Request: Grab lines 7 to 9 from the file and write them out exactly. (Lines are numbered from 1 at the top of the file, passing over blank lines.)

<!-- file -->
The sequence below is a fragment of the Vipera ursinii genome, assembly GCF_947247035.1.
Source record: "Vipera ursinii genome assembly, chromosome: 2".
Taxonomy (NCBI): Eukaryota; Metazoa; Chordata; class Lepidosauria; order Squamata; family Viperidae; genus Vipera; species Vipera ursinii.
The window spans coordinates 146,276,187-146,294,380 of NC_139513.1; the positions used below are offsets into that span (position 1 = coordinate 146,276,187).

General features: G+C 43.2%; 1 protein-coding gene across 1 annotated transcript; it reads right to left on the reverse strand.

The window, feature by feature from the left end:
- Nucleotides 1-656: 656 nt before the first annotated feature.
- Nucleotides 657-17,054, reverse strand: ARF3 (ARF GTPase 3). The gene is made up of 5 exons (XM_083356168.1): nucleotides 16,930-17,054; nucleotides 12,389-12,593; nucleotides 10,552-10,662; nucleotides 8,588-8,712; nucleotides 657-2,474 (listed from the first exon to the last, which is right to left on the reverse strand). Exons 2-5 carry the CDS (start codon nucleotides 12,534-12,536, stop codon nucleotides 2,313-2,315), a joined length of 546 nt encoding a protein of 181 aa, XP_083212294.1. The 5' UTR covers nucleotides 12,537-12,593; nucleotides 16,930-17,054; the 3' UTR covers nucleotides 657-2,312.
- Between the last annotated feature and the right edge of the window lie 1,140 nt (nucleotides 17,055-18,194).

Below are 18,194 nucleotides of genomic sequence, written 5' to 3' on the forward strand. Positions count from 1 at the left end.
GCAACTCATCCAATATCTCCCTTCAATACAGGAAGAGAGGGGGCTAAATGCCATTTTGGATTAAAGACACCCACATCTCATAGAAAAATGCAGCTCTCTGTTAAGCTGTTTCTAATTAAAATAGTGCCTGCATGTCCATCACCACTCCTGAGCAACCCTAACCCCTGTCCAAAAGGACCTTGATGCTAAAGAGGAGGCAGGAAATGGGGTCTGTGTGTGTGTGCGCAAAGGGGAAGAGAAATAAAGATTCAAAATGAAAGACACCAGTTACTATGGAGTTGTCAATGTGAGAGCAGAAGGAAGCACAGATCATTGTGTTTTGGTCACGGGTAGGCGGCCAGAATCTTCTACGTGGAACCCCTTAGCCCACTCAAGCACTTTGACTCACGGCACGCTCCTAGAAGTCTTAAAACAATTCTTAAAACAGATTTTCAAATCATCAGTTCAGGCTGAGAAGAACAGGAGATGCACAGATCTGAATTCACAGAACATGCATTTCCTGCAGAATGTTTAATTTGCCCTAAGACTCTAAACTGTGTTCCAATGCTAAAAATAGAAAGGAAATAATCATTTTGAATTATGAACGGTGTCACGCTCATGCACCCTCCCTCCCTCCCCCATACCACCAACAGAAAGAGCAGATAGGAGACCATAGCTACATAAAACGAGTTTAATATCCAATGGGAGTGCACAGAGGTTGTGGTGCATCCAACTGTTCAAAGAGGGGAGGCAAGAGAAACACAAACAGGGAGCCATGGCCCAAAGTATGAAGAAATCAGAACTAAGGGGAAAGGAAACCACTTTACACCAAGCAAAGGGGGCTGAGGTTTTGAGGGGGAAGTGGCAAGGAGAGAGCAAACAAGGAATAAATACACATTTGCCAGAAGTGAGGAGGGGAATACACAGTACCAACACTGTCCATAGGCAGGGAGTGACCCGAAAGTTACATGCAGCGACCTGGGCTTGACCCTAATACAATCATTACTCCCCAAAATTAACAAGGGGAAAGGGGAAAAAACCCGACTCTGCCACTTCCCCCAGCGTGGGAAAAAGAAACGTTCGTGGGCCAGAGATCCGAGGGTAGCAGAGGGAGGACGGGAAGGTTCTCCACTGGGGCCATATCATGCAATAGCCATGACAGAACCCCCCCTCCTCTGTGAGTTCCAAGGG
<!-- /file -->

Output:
- Nucleotides 1-656: 656 nt before the first annotated feature.
- Nucleotides 657-17,054, reverse strand: ARF3 (ARF GTPase 3). The gene is made up of 5 exons (XM_083356168.1): nucleotides 16,930-17,054; nucleotides 12,389-12,593; nucleotides 10,552-10,662; nucleotides 8,588-8,712; nucleotides 657-2,474 (listed from the first exon to the last, which is right to left on the reverse strand). Exons 2-5 carry the CDS (start codon nucleotides 12,534-12,536, stop codon nucleotides 2,313-2,315), a joined length of 546 nt encoding a protein of 181 aa, XP_083212294.1. The 5' UTR covers nucleotides 12,537-12,593; nucleotides 16,930-17,054; the 3' UTR covers nucleotides 657-2,312.
- Between the last annotated feature and the right edge of the window lie 1,140 nt (nucleotides 17,055-18,194).